This is a dish that came back over and over as I was growing up. And while it’s not particularly spectacular in any culinary sense, it’s wholesome and it’s gooood. As far as I’m concerned, that alone makes it a pretty good starter - although if you're serving this as part of an hours-long eating fest with lots of different dishes, I'd recommend scaling down the size by cutting each avocado into thirds or even quarters rather than halves.

It makes a pretty good brunch dish too. The added bonus: this is so easy it barely qualifies as cooking.

Ingredients (serves 4):
1 ripe avocado
1 can of tuna (145g)
1 small onion, finely chopped
3 tablespoons mayonnaise
1 tablespoon ketchup
salt and freshly ground black pepper to taste

1. Drain the tuna, put in a bowl together with the onion, mayonnaise and ketchup, and use a fork to mix well. Season with salt and black pepper to taste.

2. Cut the avocados in half lengthwise, remove the seeds, heap some avocado mixture on top of …

Chorizo Lentil Stew

After I moved to Bilbao in September 2008, this was one of the first Spain-inspired recipes I ever made. Bilbao is green and hilly and lies in the Basque north of Spain, a part of the country that is wilder, wetter and colder than the rest.

Eating out was cheap, so I ate out a lot. And at just about every local restaurant I came across, they served a variation on this dish. It’s perfect for cold rainy days - and for today, the coldest day in the past two weeks. It fills your belly and warms you right up.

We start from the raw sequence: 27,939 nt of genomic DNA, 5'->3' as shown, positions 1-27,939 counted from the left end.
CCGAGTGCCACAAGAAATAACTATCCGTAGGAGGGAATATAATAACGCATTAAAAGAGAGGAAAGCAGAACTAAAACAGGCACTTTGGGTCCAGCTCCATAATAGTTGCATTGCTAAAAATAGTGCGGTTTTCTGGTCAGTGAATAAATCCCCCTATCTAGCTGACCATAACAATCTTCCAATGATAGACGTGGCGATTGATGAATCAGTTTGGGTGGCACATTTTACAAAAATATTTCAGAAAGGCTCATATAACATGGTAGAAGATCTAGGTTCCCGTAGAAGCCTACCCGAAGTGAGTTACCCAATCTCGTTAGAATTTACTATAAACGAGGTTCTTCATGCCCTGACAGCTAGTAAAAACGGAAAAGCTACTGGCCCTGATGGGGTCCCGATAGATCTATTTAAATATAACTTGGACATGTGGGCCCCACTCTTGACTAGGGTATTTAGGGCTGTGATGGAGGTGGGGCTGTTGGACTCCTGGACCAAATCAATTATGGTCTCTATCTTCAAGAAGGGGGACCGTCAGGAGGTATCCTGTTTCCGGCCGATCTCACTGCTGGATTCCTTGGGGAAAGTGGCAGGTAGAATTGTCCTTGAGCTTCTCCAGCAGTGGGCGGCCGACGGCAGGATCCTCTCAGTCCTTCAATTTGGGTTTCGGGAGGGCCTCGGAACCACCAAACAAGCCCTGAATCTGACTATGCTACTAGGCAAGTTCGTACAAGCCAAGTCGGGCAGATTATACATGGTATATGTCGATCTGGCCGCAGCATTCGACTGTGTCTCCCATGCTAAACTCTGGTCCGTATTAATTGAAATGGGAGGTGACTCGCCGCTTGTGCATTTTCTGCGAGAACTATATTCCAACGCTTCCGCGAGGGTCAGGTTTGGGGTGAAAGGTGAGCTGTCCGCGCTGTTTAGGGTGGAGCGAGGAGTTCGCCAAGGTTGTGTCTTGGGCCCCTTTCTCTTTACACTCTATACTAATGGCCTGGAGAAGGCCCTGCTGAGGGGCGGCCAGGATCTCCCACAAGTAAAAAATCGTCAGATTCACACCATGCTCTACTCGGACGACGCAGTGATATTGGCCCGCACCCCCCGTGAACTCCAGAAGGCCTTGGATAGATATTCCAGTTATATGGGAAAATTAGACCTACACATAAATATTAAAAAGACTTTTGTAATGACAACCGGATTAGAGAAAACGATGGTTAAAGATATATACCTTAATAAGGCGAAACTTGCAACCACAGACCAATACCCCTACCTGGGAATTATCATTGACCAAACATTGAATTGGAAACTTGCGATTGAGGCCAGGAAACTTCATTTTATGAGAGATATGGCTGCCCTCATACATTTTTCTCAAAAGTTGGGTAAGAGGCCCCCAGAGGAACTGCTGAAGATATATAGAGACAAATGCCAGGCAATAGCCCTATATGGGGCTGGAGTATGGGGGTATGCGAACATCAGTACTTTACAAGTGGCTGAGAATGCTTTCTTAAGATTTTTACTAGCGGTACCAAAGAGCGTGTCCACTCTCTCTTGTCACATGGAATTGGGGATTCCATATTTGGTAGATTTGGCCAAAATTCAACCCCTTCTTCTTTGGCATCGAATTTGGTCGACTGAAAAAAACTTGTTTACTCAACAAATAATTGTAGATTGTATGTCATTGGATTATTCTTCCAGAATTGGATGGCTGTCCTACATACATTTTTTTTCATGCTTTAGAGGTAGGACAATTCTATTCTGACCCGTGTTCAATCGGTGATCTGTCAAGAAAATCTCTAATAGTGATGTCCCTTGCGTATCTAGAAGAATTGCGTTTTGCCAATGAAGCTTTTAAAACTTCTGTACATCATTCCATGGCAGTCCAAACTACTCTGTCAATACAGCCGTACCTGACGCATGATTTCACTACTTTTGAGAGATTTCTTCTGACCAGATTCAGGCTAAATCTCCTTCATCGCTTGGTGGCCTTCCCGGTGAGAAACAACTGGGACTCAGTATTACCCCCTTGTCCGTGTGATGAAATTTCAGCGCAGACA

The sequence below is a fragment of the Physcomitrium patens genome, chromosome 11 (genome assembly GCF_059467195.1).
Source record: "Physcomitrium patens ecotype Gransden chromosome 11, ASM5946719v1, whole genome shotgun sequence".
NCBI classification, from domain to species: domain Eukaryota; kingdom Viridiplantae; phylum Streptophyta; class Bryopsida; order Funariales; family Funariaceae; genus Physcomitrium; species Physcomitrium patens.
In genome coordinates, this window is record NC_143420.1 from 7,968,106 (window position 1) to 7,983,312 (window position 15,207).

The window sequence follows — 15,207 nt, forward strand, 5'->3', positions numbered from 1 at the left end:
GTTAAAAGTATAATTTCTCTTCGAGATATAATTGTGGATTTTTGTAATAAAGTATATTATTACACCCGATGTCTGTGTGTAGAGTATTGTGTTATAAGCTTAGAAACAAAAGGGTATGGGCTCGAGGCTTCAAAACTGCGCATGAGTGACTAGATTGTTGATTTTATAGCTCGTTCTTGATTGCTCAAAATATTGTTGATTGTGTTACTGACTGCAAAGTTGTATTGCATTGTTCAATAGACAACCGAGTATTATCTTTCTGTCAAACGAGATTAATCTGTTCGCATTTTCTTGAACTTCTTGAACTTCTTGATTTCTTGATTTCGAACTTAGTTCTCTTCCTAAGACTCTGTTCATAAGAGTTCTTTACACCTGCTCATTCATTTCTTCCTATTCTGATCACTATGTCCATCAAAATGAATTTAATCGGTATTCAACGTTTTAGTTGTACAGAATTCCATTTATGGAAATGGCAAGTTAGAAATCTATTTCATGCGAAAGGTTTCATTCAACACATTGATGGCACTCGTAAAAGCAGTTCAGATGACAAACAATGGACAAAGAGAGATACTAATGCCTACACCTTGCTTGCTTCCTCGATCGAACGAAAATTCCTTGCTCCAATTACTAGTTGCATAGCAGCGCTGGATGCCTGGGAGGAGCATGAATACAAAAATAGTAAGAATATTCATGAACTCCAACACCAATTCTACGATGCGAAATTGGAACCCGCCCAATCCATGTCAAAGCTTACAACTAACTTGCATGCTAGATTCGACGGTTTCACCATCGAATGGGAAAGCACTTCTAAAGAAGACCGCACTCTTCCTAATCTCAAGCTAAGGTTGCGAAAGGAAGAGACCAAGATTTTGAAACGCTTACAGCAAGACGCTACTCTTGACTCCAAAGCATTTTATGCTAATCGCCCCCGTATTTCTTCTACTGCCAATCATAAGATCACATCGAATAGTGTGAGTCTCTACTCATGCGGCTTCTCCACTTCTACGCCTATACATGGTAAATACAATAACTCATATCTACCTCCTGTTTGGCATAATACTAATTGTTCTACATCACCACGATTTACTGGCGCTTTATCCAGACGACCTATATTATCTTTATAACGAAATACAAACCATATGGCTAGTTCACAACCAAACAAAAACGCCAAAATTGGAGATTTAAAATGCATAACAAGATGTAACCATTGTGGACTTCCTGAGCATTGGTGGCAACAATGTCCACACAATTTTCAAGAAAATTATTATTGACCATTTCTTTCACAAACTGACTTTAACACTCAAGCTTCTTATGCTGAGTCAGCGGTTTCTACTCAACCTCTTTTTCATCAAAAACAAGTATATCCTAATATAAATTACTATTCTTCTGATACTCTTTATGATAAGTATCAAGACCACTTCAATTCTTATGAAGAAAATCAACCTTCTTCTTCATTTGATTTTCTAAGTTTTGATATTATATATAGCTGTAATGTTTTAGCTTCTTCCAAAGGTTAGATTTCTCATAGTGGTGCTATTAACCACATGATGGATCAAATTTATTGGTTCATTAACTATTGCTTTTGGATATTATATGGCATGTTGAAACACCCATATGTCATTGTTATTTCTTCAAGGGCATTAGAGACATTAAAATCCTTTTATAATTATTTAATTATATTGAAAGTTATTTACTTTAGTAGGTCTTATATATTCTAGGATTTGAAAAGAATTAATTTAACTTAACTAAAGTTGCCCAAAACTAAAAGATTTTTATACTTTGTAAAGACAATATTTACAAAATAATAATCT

Ingredients (serves 2):
1.5 L vegetable stock
100g potatoes (of a waxy variety, that retain their shape when boiled), peeled
120g carrots, chopped
1 large onion, chopped
100g chorizo, sliced
2 cups dried pardina lentils (or 1 can of pre-cooked lentils).
3 cloves garlic, peeled and cut into slices
optional: 100g pre-cooked chick peas
1 tbsp flour
dash of Worcestershire sauce
dash of Maggi seasoning
dash of Tabasco sauce
2 bay leaves
spices: 1/4 tsp each of cumin, paprika powder, and c…

Creamy Baked Pumpkin Risotto with Sage

I adore risotto but sometimes, I shy away from making it because it can be so hands-on. Easy, yes - but you do have to stand there and stir. Risotto’s not a dish you can afford to leave alone for long.

But risotto is also an ultimate comfort food for me, and I decided I wanted to try a pumpkin version so I went looking around for recipes. Then I came across this one - a creamy baked pumpkin risotto.

Could it really be - a practically stir-free risotto that makes itself while sitting in the oven? Turns out that it can - and I’m grateful to RecipeTinEats for putting this recipe out there.

Ingredients (serves 4):
1 1/2 cups arborio rice
600g pumpkin, peeled and deseeded
1 onion, chopped
3 cloves garlic, minced
60mL dry white wine
800mL chicken or vegetable stock
50g unsalted butter
2 tablespoons sage leaves, chopped
salt and freshly ground black pepper
dash of olive oil

Crispy Sage and Brown Butter:
15-20 sage leaves
50g butter
pinch of salt

grated parmesan to garnish

1. Pr…

Frozen Yoghurt Berry Bark

Here in the Netherlands, we’ve just lived through week 4 of quarantine. Nationally we like to call it an ‘intelligent lock down’, but that doesn’t change a whole lot - much like elsewhere it means no physical contact. No meeting up with friends, no hand holding, no hugs, no sex. All that can be a tough pill to swallow - video chats may go a long way in terms of social contact, but the sheer absence of physical contact makes me realise how important it is to me - what can’t be replaced by smiles over a screen. I crave hugs. My body misses being touched. But it is what it is - so I try to make the most of it and go for the next best thing. 
If you can’t have sex, have ice cream ;)

150mL condensed milk
250mL Greek yoghurt
300g mixed fruit (I used a mix of blackberries, blueberries and red berries)

Needed: one baking tray. (I used a small one, about 18 x 18cm, because my freezer couldn’t fit anything larger - and I ended up with relatively thick bark. If your freezer is big …